Figure 3. Regulation of TEAD-dependent transcription in mammals depends on association of TEAD protein (localized in the nucleus) with YAP65, a transcriptional co-activator localized in the cytoplasm.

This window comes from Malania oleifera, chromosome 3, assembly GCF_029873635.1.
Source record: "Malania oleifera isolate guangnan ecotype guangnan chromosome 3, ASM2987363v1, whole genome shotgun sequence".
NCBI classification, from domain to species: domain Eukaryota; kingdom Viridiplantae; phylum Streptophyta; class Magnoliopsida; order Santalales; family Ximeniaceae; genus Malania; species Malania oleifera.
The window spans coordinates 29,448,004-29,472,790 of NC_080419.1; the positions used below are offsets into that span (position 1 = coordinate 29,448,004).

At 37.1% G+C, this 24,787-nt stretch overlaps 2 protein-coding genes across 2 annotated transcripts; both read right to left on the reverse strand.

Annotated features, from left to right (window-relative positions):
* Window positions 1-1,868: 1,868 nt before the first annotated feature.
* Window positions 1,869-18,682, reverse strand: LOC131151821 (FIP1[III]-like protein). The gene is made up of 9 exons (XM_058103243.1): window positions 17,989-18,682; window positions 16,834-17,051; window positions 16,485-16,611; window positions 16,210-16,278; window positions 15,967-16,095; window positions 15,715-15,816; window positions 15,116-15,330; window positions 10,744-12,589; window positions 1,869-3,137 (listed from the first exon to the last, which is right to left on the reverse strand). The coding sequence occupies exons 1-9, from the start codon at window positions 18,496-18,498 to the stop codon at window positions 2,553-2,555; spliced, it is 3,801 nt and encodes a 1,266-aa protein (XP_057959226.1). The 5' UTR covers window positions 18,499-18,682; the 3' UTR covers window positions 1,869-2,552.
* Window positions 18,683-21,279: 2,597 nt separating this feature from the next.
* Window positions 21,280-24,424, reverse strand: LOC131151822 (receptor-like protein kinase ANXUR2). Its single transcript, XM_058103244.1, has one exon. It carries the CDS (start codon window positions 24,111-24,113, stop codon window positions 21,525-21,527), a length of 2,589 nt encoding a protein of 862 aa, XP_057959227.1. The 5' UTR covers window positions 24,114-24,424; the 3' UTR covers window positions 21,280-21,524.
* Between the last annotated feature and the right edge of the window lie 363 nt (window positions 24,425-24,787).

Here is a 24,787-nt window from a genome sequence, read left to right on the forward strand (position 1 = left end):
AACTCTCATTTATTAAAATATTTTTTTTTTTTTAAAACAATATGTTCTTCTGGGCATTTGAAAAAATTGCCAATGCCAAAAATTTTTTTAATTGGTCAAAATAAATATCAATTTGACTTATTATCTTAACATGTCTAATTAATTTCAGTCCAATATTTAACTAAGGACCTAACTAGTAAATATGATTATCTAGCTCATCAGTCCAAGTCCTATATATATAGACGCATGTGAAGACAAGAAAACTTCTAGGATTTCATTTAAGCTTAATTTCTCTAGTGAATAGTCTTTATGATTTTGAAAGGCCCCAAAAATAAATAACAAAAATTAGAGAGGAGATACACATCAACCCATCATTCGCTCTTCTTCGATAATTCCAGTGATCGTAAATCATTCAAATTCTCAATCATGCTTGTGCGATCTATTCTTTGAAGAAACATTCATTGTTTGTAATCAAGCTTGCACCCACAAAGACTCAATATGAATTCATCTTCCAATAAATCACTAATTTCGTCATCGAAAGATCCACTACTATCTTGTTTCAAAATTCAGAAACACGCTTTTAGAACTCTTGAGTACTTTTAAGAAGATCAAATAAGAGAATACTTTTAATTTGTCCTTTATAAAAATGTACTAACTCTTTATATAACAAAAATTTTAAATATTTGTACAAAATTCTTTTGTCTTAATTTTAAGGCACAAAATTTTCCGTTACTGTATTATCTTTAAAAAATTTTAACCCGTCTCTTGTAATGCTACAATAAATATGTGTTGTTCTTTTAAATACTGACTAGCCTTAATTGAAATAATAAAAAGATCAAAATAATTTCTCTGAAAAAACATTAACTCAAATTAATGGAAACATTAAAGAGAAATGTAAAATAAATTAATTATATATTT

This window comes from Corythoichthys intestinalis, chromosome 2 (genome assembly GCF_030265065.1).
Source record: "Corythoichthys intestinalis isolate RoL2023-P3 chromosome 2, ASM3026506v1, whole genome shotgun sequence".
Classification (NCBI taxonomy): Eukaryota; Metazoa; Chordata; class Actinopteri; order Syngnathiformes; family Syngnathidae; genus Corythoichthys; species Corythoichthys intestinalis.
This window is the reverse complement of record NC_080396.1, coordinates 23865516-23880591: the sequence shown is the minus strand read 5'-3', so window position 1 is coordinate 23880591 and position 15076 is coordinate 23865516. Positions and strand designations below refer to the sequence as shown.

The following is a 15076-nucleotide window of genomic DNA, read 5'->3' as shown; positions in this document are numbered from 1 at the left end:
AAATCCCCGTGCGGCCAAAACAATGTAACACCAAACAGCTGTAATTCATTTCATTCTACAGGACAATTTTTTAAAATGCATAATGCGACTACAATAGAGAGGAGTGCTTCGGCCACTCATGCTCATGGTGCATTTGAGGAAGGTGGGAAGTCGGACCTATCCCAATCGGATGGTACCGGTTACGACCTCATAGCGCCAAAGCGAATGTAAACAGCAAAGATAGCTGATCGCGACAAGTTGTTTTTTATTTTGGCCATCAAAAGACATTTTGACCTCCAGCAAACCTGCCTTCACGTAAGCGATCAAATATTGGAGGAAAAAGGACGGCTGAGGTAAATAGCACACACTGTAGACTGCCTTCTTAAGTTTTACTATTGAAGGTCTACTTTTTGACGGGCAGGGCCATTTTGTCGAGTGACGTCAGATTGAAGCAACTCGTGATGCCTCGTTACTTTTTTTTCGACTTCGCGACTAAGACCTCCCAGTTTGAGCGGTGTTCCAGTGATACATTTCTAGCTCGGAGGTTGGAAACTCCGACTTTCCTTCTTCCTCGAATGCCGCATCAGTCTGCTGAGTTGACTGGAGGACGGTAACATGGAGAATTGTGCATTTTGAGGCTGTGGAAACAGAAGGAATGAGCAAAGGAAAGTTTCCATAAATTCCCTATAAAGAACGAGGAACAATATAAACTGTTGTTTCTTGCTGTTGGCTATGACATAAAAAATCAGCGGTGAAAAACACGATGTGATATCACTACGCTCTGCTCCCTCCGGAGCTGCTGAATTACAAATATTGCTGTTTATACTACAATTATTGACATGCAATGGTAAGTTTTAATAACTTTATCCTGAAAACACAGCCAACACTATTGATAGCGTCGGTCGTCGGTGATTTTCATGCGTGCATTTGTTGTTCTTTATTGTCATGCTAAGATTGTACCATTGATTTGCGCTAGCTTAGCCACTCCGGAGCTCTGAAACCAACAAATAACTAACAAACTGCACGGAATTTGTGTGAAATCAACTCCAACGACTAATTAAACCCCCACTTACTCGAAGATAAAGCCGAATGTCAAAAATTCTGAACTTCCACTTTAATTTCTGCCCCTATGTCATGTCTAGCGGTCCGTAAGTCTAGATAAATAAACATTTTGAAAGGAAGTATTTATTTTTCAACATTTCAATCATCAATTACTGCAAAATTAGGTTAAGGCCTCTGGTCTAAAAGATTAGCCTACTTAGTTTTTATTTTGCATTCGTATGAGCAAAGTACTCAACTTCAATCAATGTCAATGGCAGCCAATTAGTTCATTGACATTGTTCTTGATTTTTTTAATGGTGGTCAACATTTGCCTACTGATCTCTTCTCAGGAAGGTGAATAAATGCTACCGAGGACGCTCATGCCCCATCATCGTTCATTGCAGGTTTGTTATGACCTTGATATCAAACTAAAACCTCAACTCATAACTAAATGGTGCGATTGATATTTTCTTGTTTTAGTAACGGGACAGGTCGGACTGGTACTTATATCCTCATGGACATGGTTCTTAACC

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(5) While searching for Tead2 regulatory elements, we discovered a novel single copy gene called Soggy (Sgy) 3.8 kb upstream of the Tead2 mRNA start site and transcribed in the opposite direction (Kaneko and DePamphilis, 2000). The same locus exists in the human genome, except that the two mRNA start sites are separated by only 1.5 kb. Thus, regulatory elements of these two divergently transcribed genes lie in close proximity and therefore provide a unique paradigm for differential regulation of gene expression during mammalian development. Sgy and Tead2 are coordinately expressed in mouse preimplantation embryos and ES cells, but differentially expressed in differentiated cells (they express either Sgy or Tead2 but not both). In adult tissues, Sgy mRNA is detected at high levels only in the testes, where it is localized to developing spermatocytes, and at low levels only in lymphocytes. During embryogenesis, Sgy mRNA is first detected during the onset of zygotic gene expression at the 2-cell stage and continues until the blastocyst stage (Kaneko et al., 2004). With the onset of embryonic stem (ES) cell differentiation, Sgy is repressed until day 15 when it appears in the developing dorsal root ganglia and in the cartilage primordium of the nasal septum (Krupnik et al., 1999).